Robotic surgery appears to be as safe and effective for oropharyngeal squamous cell carcinoma as standard surgery, radiation therapy, and chemotherapy, the researchers found. The U.S. Food and Drug Administration (FDA) didn't approve transoral robotic surgery for early-stage oropharyngeal cancer until 2009, they noted.
"Transoral robotic surgery was associated with improved surgical outcomes and survival compared with nonrobotic surgery in patients with early-stage oropharyngeal cancer," concluded Anthony Nguyen, MD, PhD, from the radiation oncology department at Cedars-Sinai Medical Center in Los Angeles, and colleagues.
A Cedars-Sinai surgical team conducts a robotic surgery. Image courtesy of Cedars-Sinai Medical Center.
Infection with the human papillomavirus (HPV) is often associated with the development of oropharyngeal cancer. The virus is estimated to cause 70% of oropharyngeal cancers in the U.S. Despite the availability of a vaccine, approximately 19,000 new cases of HPV-associated oropharyngeal cancer are diagnosed in men and women annually.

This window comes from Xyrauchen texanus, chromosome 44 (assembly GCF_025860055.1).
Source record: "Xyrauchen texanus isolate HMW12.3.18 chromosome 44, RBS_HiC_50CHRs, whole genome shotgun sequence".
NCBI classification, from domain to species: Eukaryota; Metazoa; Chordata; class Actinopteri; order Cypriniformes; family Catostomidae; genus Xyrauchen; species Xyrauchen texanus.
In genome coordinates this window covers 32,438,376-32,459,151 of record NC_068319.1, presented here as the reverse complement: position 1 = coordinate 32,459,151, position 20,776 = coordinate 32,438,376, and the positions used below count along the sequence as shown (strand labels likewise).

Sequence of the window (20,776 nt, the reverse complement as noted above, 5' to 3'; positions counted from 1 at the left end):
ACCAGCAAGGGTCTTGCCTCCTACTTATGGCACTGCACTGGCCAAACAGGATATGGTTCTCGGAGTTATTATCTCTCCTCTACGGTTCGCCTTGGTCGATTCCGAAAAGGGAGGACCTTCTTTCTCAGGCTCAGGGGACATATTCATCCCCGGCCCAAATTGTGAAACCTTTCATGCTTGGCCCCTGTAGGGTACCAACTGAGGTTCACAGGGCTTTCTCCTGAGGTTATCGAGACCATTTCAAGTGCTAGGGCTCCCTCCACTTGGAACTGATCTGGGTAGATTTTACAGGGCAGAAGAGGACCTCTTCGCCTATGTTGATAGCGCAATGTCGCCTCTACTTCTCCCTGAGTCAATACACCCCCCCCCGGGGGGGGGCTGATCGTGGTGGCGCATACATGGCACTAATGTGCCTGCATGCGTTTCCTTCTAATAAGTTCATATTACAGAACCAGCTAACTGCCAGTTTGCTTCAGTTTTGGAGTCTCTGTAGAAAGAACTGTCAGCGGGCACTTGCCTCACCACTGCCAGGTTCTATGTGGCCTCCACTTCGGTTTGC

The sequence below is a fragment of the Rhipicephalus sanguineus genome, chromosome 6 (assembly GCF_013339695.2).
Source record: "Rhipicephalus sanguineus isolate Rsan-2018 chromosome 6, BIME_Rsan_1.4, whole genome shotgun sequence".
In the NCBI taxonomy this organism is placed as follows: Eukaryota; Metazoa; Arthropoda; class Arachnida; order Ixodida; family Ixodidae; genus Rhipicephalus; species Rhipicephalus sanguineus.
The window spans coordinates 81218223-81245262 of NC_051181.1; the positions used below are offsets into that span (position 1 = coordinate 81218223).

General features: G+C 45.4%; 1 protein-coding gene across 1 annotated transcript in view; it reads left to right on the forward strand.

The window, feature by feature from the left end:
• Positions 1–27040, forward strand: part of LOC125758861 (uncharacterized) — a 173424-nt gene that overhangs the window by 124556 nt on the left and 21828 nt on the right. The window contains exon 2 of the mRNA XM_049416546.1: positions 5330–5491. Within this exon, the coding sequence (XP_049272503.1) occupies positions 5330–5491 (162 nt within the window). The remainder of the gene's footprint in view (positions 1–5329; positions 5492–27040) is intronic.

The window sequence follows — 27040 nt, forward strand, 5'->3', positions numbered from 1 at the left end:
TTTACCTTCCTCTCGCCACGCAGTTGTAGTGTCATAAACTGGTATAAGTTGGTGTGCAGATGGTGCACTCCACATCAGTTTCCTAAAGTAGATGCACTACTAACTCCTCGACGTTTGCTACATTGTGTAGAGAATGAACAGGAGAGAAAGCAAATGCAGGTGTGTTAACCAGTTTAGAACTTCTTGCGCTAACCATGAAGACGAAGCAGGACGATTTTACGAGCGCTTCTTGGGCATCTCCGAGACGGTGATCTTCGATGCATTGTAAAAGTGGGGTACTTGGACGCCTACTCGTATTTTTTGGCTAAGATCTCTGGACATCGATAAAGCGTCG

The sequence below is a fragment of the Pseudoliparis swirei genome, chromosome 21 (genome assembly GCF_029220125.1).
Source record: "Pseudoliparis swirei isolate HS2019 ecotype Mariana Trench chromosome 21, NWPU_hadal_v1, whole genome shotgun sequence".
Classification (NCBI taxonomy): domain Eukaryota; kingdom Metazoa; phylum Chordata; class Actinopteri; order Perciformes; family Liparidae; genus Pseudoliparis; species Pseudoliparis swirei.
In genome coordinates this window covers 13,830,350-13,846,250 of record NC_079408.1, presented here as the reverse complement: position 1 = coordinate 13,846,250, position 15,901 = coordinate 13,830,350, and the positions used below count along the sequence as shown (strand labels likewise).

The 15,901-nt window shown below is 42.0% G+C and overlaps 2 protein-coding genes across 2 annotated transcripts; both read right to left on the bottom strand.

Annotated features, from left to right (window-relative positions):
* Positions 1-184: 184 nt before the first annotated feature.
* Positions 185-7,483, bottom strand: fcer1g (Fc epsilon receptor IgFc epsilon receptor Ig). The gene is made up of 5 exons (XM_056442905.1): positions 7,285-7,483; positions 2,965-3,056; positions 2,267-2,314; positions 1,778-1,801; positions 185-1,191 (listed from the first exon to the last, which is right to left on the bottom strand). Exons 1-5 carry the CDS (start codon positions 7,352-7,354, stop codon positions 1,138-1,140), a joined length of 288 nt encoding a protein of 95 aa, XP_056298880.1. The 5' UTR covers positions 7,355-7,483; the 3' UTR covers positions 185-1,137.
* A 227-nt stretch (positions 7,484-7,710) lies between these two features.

Transoral robotic surgery entails a surgeon using a computer-enhanced system and robotically guided instruments to remove tumors from the hard-to-reach back of the mouth and throat. After the FDA approval, the number of patients treated with the minimally invasive procedure rose significantly, climbing from about 18% in 2010 to 36% in 2015. This increase encouraged the researchers to assess whether the robotic surgery offered benefits over standard treatment.
For the study, Nguyen and colleagues used the National Cancer Database to assess 9,745 surgical patients, of whom 2,694 underwent robotic surgery between 2010 and 2015. The five-year overall survival rate for patients with early-stage cancer who underwent robotic surgery was approximately 85%. In comparison, the rate was about 80% for patients who had nonrobotic surgery, they found.
Also, robotic surgery was associated with less use of chemoradiotherapy. Approximately 29% of those who had the robotic surgery received adjuvant concurrent chemoradiotherapy, compared with 36% who had nonrobotic surgery.
More trials needed
Though the results were positive, the study had several limitations; for example, cancer-specific outcomes such as locoregional recurrence, cancer-specific survival, and quality of life were not available for analysis, they wrote.
Future trials should be conducted to better explore the optimal model for treating this type of cancer.
"Among patients undergoing surgery, [transoral robotic surgery (TORS)] was associated with longer survival, lower margin positivity, and less use of adjuvant chemoradiotherapy, compared with nonrobotic surgery," the authors concluded.
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